Meadow Vista Honey Wine
March 21 2019
Mead?! Meadow Vista Honey Wines goes from Bee to Bottle to create a line of award-winning honey wines (meads). Meadow Vista Honey Wines is a quaint meadery located in Kelowna, BC on a five and a half acre farm, nestled amongst the orchards of East Kelowna. Family owned and operated by sisters Emily & Electra; the farm is home to over 100 hives of hardworking honeybees producing a light floral honey used to make their crisp and tasty Honey Wines.
Mead For The Ages
Kelowna Cap News
“It’s exciting to see BC meads making such a buzz,” enthuses Emily Vanderschee, co-owner of Kelowna’s Meadow Vista Honey Wines. “We have the most amazing honey here, with lovely fruity notes and a lightness that comes from the diverse plants and flora native to BC. It always helps to start with delicious honey.”
Okanagan Spring Wine Festival
The New Yorker
Over the course of ten days, visitors can partake in over 90 wine-centric events held all over the Okanagan, at wineries and restaurants in Kamloops, Okanagan Falls, Kelowna, Penticton, Summerland, Oliver, Osoyoos, and the neighboring Similkameen Valley. These include a farm-to-table lunch paired with honey wines plus a tour of the farm and the bees at Meadow Vista Honey Winery in Kelowna (May 5)
Kelowna mead maker bringing back taste of the past
Kelowna Capital News
January 26, 2018
Mention mead and many people immediately think of the Vikings’ beverage of choice, or raucous gatherings in Middle Ages castles where cups of the thick, sweet brew overflowed.
But a Kelowna meadery is changing that. And it’s winning awards at home and abroad in the process.
Ancient Mead is the Latest Buzz
October 1, 2016
Think about mead and likely your thoughts turn to helmet-wearing Vikings toasting one another with clanking goblets. But this honey-based “nectar of the gods” isn’t just for Renaissance Fair fans; a new generation of hipsters in love with all things craft and local is putting mead back on the trends map.
Bliss at Meadow Vista
August 30, 2016
I was invited to a party at a winery called Meadow Vista Honey Wines. I didn’t know what honey wine was and hadn’t yet heard of this winery, so I was thrilled to get the chance to discover another new place in the Okanagan. The winery is located in the southeastern part of Kelowna, about 20 minutes from downtown.
Fifty honourable-mention winners for small business contest
The Globe and Mail
October 14, 2015
Meadow Vista Honey Wines was honoured to receive an honourable mention from The Globe and Mail in their recent Small Business Challenge.
Fall Okanagan Wine Festival Ends Sunday
The Daily Courier
October 10, 2015
Laura Dunlap of Kelowna tastes wine at Meadow Vista Honey Wines located on June Springs Road on Saturday one of the many wineries involved in the Fall Okanagan Wine Festival that runs from October 1 to the 11th. The locally made wine is made from honey, They also offers picnic lunches and people can even play bocce.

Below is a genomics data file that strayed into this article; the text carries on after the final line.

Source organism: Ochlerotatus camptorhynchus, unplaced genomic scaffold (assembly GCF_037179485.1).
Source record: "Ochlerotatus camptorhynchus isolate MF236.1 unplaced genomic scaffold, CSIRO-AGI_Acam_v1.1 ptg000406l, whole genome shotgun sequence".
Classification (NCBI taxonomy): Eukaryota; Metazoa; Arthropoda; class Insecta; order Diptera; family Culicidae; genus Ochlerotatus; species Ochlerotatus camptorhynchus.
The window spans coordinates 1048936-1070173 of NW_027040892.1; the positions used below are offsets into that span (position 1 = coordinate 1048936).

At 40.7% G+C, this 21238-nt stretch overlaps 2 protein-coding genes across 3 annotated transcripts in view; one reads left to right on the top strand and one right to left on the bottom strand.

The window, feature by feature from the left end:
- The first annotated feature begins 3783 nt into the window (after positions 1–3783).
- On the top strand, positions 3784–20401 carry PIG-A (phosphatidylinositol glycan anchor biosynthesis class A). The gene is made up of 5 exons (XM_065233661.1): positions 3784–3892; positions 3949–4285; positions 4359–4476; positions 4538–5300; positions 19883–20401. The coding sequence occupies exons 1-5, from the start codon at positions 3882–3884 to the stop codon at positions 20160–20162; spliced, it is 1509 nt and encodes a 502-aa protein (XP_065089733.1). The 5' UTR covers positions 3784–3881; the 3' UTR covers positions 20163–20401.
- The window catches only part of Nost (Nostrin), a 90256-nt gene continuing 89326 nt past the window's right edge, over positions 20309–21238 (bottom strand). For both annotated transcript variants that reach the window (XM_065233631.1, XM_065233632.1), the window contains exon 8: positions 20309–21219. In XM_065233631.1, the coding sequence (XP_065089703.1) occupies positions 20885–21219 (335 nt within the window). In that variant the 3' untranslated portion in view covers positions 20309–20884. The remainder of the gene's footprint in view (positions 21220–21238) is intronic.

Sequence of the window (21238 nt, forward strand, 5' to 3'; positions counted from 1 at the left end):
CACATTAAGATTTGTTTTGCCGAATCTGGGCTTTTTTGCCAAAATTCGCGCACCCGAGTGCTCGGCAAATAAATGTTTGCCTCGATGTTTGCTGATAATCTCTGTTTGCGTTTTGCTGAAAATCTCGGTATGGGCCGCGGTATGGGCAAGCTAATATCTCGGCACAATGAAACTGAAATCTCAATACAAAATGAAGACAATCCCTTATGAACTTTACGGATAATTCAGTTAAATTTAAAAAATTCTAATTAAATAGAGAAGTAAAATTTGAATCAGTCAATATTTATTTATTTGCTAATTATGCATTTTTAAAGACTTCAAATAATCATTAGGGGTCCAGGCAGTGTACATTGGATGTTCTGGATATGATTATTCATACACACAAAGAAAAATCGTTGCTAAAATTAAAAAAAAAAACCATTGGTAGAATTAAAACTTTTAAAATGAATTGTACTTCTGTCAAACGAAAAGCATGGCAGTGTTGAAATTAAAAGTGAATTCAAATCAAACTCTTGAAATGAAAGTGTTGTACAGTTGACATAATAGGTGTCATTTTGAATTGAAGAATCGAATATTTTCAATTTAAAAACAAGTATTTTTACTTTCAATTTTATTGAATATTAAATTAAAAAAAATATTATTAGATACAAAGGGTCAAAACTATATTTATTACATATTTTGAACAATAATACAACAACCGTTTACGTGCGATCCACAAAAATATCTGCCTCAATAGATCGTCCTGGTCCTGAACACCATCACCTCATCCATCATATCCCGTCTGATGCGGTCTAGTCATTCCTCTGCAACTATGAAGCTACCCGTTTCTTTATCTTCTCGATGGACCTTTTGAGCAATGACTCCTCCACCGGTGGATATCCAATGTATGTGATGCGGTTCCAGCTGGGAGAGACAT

A Kelowna Farm Tour Itinerary for the Food Curious
To Die For Vancouver, Erin Ireland
October 2, 2015
The Okanagan is such a beautiful place to visit at this time of year. I recently spent a day touring farms in Kelowna and came across a handful of gems. Here’s an itinerary for an activity-filled day of edible exploration.
Meadow Vista Honey Wines is another farm to visit, where you must spring for the honey wine or “mead” tasting. I’ve never tasted anything quite like it. While you’re there, stock up on beautiful honey that was harvested in super tiny batches from the backyard.
Find Your Bliss at Meadow Vista Artisan Farm Winery
BC Food & Wine Trails Magazine, Blake Allen
August 27, 2015
In the hustle and bustle of everyday life, it is not only a treat to take time to go wine touring but the added calm feel that you will experience the moment you walk in the doors at Meadow Vista Artisan Farm Winery is simply relaxing. Just minutes from downtown, South East Kelowna is a rural drive through orchards and vineyards offering one of the best views of the valley. If the country setting isn’t enough to ease your stress then a tasting of their internationally decorated honey wines, a drink which is rooted deeper in history than beer or wine, certainly will.
Intersecting trends making mead a sales phenom
InfoNews.ca, John McDonald
May 9, 2015
so is it the current Viking craze, Game of Thrones mania or just plain old hipsters that have thrust the ancient beverage mead back into the modern world?
Judie Barta isn’t exactly sure but what she does know is that she can barely keep up with demand for the honey wine she makes in her East Kelowna meadery. “Right now, that’s my entire inventory right there on that shelf,” Barta says, pointing to a few dozen bottles done up with fancy labels of what could easily be mistaken for Okanagan wine.
Except that it isn’t wine. Nor is it beer or cider or spirits, a catagorical problem that has plagued her since she opened Meadow Vista Honey Wine, the Okanagan’s only meadery, in 2009. “The question has always been where do we fit in?” says Barta, who describes herself as a serial entrepreneur who specializes in spotting trends. She certainly seems to have nailed this one, sitting as mead does right now at the intersection of some hot cultural currents.
Meadow Vista Honey Wines raises its profile
John Schreiner on wine
February 9, 2015
Until last summer, Meadow Vista Honey Wines, which opened in 2009, was tucked away in a nondescript industrial building in West Kelownabeside Highway 97.
It was hard to make a tasting room in that location appealing. That was not doing the business any good when mead still is a hand sell in British Columbia.